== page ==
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FHA mortgage delinquencies resurge in second quarter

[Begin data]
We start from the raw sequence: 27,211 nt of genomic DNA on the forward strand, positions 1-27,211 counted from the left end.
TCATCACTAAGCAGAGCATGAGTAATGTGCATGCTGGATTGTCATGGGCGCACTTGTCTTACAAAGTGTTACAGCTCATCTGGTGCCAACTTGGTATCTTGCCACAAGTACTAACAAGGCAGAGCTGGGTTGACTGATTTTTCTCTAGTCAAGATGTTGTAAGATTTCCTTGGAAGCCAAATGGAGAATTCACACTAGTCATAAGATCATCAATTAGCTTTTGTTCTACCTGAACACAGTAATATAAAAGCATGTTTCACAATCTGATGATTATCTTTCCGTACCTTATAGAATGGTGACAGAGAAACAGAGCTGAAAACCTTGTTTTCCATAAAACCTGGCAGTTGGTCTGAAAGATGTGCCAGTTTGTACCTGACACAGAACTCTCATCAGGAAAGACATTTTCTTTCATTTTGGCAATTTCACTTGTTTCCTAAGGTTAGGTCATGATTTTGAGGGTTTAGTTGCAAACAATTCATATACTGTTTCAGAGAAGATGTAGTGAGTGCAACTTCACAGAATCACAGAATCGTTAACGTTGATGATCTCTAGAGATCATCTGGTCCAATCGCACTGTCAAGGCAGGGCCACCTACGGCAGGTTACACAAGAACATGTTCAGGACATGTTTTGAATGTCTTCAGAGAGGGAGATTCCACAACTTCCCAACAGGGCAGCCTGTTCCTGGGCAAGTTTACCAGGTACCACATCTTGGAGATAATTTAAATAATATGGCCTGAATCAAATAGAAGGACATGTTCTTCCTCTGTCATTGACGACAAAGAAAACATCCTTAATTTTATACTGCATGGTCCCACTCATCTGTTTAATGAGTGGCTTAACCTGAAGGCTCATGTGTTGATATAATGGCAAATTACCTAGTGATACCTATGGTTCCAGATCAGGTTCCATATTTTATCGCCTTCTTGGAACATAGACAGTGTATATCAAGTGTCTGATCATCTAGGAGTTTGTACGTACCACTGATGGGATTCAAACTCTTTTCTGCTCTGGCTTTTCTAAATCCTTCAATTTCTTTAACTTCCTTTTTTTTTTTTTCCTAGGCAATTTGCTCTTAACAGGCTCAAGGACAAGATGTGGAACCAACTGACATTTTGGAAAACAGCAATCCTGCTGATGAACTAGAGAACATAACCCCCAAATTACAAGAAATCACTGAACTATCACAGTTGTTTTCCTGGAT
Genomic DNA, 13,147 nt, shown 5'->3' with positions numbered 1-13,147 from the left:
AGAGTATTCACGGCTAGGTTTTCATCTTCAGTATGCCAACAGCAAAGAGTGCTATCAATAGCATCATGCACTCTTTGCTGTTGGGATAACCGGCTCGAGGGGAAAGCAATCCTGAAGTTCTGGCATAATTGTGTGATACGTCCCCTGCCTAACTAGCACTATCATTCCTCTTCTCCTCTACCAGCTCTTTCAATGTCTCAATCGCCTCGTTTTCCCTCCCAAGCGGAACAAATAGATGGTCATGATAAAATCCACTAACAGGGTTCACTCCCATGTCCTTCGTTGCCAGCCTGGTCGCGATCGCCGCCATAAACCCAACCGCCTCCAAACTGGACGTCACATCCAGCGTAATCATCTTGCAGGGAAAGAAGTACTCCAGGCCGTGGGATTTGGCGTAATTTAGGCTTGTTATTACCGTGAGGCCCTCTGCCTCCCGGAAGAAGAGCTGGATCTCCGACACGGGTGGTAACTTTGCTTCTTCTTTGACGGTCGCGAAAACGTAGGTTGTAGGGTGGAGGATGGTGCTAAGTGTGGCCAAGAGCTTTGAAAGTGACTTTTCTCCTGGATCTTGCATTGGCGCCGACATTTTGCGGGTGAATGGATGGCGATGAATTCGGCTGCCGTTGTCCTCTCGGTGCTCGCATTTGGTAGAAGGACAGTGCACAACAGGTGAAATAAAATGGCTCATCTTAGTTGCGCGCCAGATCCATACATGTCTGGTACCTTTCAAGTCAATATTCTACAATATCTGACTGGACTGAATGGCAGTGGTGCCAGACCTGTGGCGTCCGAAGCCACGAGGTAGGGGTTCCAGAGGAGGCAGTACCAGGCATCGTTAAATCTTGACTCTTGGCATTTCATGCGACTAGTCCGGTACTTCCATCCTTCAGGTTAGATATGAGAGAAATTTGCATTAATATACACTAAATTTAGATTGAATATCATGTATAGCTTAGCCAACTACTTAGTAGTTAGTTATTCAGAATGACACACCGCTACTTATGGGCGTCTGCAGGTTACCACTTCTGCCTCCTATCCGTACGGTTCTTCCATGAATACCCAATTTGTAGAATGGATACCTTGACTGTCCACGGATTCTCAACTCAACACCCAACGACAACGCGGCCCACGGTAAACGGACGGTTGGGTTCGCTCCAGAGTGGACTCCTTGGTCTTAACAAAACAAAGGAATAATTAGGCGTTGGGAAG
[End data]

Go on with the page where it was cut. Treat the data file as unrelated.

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After a hitting a three year low earlier in 2011, the Federal Housing Administration delinquency rate jumped more than a full percentage point in the second quarter, according to analysis from investment bank Keefe, Bruyette & Woods. The Mortgage Bankers Association reported delinquency rates on all outstanding mortgages ticked up 12 basis points in the second quarter to 8.44%. KBW analysts said resurging FHA delinquencies drove the increase as its larger book of business began to season. "We believe that an increase in delinquencies in the FHA program was the biggest contributor to the pickup in overall national delinquencies in the second quarter," KBW said. From the start of 2009 to the end 2010 the amount of loans, current or delinquent, in the FHA servicing portfolio increased from 3.8 million to nearly 5.7 million as the frozen mortgage market depended upon it, Fannie Mae and Freddie Mac to finance and guaranty 95% of the market. At the same time, delinquencies began to fade. The percentage of past-due loans declined from a high of 14.5% in the third quarter of 2009 to a low of 10.6% in the first quarter of 2011, still 60 bps above the low in the first quarter in 2007. "While this could partially reflect an improving book of business, we believe that much of it reflected the sharp growth in new loans," KBW said. But in the second quarter, the delinquency rate jumped to 11.7%. Seasonally adjusted, the increase was 59 bps to 12.62%. Mirroring the MBA report, the FHA second-quarter delinquencies increased the most in the early stages of default, according to KBW. For instance, 30-day delinquencies increased 87 bps to 5.27% in the second quarter, while those in 90-day delinquency dropped 5 bps to 4.55%. Seriously delinquent loans, those in 90-plus day delinquency or foreclosure dropped 13 bps to 7.65%. "FHA delinquency rates fell in 2010 as the FHA loans outstanding grew very sharply. We believe that the moderation in FHA loan growth will likely result in further increases in delinquencies on this portfolio which will likely push up the national averages," KBW analysts said. "However, this credit risk resides with the government since these loans are guaranteed by FHA." Write to Jon Prior. Follow him on Twitter @JonAPrior.

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